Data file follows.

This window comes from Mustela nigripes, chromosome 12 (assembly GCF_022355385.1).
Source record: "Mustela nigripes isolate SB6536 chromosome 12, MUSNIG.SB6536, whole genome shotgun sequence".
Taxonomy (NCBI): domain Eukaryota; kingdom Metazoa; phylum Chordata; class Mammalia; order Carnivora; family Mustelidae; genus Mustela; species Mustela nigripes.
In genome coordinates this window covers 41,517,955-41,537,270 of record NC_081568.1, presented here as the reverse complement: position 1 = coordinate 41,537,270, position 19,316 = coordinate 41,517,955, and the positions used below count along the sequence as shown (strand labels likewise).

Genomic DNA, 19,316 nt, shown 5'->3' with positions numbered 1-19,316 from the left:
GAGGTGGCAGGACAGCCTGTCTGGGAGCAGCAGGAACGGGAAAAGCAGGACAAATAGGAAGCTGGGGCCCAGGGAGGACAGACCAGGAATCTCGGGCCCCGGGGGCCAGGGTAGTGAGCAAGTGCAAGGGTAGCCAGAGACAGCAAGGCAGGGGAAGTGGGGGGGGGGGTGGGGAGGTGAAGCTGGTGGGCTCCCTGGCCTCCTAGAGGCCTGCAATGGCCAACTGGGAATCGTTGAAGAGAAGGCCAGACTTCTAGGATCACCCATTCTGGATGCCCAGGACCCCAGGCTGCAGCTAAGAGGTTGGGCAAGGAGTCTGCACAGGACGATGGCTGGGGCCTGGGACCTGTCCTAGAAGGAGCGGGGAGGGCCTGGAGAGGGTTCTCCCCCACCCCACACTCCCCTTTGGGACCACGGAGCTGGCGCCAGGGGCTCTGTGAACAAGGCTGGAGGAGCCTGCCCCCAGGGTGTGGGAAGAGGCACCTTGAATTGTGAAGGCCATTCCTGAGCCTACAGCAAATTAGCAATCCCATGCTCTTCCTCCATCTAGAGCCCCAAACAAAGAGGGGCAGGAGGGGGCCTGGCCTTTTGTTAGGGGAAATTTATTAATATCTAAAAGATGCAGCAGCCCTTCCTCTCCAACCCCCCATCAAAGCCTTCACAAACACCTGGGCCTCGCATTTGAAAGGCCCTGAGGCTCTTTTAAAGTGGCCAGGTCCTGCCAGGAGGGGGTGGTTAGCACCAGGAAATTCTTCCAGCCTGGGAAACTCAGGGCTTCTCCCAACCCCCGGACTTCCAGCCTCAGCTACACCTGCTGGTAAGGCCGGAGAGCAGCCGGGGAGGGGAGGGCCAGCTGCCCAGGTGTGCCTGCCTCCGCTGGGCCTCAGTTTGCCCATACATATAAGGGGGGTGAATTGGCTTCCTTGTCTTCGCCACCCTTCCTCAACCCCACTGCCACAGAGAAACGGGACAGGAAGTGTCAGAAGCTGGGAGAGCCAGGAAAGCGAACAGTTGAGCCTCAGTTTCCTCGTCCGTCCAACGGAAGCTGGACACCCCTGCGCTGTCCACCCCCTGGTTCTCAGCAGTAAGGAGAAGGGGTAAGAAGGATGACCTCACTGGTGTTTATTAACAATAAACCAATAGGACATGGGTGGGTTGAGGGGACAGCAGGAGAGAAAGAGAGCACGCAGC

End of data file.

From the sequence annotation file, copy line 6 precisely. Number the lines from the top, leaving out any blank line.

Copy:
GAGGTGGCAGGACAGCCTGTCTGGGAGCAGCAGGAACGGGAAAAGCAGGACAAATAGGAAGCTGGGGCCCAGGGAGGACAGACCAGGAATCTCGGGCCCCGGGGGCCAGGGTAGTGAGCAAGTGCAAGGGTAGCCAGAGACAGCAAGGCAGGGGAAGTGGGGGGGGGGGTGGGGAGGTGAAGCTGGTGGGCTCCCTGGCCTCCTAGAGGCCTGCAATGGCCAACTGGGAATCGTTGAAGAGAAGGCCAGACTTCTAGGATCACCCATTCTGGATGCCCAGGACCCCAGGCTGCAGCTAAGAGGTTGGGCAAGGAGTCTGCACAGGACGATGGCTGGGGCCTGGGACCTGTCCTAGAAGGAGCGGGGAGGGCCTGGAGAGGGTTCTCCCCCACCCCACACTCCCCTTTGGGACCACGGAGCTGGCGCCAGGGGCTCTGTGAACAAGGCTGGAGGAGCCTGCCCCCAGGGTGTGGGAAGAGGCACCTTGAATTGTGAAGGCCATTCCTGAGCCTACAGCAAATTAGCAATCCCATGCTCTTCCTCCATCTAGAGCCCCAAACAAAGAGGGGCAGGAGGGGGCCTGGCCTTTTGTTAGGGGAAATTTATTAATATCTAAAAGATGCAGCAGCCCTTCCTCTCCAACCCCCCATCAAAGCCTTCACAAACACCTGGGCCTCGCATTTGAAAGGCCCTGAGGCTCTTTTAAAGTGGCCAGGTCCTGCCAGGAGGGGGTGGTTAGCACCAGGAAATTCTTCCAGCCTGGGAAACTCAGGGCTTCTCCCAACCCCCGGACTTCCAGCCTCAGCTACACCTGCTGGTAAGGCCGGAGAGCAGCCGGGGAGGGGAGGGCCAGCTGCCCAGGTGTGCCTGCCTCCGCTGGGCCTCAGTTTGCCCATACATATAAGGGGGGTGAATTGGCTTCCTTGTCTTCGCCACCCTTCCTCAACCCCACTGCCACAGAGAAACGGGACAGGAAGTGTCAGAAGCTGGGAGAGCCAGGAAAGCGAACAGTTGAGCCTCAGTTTCCTCGTCCGTCCAACGGAAGCTGGACACCCCTGCGCTGTCCACCCCCTGGTTCTCAGCAGTAAGGAGAAGGGGTAAGAAGGATGACCTCACTGGTGTTTATTAACAATAAACCAATAGGACATGGGTGGGTTGAGGGGACAGCAGGAGAGAAAGAGAGCACGCAGC